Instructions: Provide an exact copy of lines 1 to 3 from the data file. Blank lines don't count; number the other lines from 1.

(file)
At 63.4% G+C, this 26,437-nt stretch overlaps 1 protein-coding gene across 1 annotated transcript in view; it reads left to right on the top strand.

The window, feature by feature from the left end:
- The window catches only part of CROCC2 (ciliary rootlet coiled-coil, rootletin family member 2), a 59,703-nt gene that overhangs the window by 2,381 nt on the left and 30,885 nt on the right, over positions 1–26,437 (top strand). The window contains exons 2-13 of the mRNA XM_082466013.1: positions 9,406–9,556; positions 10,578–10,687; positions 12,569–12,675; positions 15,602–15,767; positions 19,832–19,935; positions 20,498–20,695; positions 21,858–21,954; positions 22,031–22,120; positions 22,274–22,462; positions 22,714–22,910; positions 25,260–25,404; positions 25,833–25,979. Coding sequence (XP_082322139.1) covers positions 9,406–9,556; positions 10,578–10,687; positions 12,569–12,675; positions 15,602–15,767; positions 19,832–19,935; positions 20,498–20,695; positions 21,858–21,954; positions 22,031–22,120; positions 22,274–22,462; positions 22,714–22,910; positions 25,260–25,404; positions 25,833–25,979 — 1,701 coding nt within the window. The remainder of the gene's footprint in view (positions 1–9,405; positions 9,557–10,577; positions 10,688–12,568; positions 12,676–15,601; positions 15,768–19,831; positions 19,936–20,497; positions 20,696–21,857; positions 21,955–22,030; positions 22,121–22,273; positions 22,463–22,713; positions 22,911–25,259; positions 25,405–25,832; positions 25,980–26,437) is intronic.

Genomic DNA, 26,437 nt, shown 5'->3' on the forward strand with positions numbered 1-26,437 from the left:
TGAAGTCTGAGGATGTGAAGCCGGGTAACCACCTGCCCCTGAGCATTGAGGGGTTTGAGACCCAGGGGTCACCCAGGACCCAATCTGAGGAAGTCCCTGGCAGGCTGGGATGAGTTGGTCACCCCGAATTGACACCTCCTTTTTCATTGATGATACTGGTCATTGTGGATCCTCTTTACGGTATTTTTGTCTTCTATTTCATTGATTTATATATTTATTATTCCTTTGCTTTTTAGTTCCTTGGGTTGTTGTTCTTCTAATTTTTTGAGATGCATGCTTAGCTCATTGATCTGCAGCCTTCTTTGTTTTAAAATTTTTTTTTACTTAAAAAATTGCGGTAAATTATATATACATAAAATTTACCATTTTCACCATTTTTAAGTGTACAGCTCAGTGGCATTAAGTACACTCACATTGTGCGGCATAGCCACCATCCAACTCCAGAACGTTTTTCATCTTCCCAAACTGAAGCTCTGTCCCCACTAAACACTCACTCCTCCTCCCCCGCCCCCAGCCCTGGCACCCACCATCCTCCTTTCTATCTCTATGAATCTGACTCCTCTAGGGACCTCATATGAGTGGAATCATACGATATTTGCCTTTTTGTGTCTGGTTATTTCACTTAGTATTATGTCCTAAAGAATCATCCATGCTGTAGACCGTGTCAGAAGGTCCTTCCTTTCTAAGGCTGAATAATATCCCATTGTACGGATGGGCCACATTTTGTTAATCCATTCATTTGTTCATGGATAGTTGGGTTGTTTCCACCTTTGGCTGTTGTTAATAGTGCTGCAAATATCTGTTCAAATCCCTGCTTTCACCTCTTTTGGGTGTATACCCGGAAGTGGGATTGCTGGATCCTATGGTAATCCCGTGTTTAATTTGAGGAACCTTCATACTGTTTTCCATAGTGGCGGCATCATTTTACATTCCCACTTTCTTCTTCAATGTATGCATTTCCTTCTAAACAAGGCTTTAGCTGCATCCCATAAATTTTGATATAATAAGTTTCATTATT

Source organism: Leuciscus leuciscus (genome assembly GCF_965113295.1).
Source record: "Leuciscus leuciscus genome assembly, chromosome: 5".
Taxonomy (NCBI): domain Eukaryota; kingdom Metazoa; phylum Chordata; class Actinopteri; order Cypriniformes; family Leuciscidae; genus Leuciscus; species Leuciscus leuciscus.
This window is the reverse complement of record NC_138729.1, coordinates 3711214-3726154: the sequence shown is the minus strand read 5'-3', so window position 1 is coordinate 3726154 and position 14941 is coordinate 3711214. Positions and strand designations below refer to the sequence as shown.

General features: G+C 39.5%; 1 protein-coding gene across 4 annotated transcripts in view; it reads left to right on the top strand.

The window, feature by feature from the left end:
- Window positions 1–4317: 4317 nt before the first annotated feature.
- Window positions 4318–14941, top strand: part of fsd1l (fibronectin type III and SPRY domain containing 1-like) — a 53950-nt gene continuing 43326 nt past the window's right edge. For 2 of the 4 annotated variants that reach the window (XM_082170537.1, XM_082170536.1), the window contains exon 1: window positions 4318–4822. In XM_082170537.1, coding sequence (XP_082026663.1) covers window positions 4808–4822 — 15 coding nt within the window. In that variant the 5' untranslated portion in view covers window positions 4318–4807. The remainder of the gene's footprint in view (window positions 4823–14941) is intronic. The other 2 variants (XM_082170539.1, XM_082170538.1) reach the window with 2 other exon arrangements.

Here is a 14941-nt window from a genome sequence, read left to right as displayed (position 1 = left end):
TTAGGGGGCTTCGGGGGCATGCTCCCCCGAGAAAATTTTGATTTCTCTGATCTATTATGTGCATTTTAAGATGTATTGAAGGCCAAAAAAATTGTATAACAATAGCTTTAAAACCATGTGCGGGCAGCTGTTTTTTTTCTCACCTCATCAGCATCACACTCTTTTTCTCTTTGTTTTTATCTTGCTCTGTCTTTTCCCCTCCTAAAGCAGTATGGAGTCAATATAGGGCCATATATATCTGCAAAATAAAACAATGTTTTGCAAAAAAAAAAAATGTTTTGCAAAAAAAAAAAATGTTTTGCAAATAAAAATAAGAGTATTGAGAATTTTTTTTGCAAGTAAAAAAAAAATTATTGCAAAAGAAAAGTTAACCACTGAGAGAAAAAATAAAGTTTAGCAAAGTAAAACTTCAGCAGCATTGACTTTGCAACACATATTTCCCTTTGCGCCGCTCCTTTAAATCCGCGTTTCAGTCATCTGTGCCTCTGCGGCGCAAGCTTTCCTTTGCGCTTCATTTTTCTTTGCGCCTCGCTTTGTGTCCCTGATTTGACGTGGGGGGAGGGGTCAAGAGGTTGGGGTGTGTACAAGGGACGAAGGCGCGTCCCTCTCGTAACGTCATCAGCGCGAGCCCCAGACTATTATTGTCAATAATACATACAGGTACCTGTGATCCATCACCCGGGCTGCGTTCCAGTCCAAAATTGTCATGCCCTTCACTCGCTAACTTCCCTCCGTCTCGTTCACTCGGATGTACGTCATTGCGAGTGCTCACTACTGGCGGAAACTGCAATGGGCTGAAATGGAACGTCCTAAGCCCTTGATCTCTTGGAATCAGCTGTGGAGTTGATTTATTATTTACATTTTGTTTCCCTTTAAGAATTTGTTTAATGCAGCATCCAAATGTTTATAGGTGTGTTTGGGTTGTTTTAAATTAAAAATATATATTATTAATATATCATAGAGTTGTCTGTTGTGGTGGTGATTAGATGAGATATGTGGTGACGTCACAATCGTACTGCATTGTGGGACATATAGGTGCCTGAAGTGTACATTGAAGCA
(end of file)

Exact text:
At 63.4% G+C, this 26,437-nt stretch overlaps 1 protein-coding gene across 1 annotated transcript in view; it reads left to right on the top strand.

The window, feature by feature from the left end:
- The window catches only part of CROCC2 (ciliary rootlet coiled-coil, rootletin family member 2), a 59,703-nt gene that overhangs the window by 2,381 nt on the left and 30,885 nt on the right, over positions 1–26,437 (top strand). The window contains exons 2-13 of the mRNA XM_082466013.1: positions 9,406–9,556; positions 10,578–10,687; positions 12,569–12,675; positions 15,602–15,767; positions 19,832–19,935; positions 20,498–20,695; positions 21,858–21,954; positions 22,031–22,120; positions 22,274–22,462; positions 22,714–22,910; positions 25,260–25,404; positions 25,833–25,979. Coding sequence (XP_082322139.1) covers positions 9,406–9,556; positions 10,578–10,687; positions 12,569–12,675; positions 15,602–15,767; positions 19,832–19,935; positions 20,498–20,695; positions 21,858–21,954; positions 22,031–22,120; positions 22,274–22,462; positions 22,714–22,910; positions 25,260–25,404; positions 25,833–25,979 — 1,701 coding nt within the window. The remainder of the gene's footprint in view (positions 1–9,405; positions 9,557–10,577; positions 10,688–12,568; positions 12,676–15,601; positions 15,768–19,831; positions 19,936–20,497; positions 20,696–21,857; positions 21,955–22,030; positions 22,121–22,273; positions 22,463–22,713; positions 22,911–25,259; positions 25,405–25,832; positions 25,980–26,437) is intronic.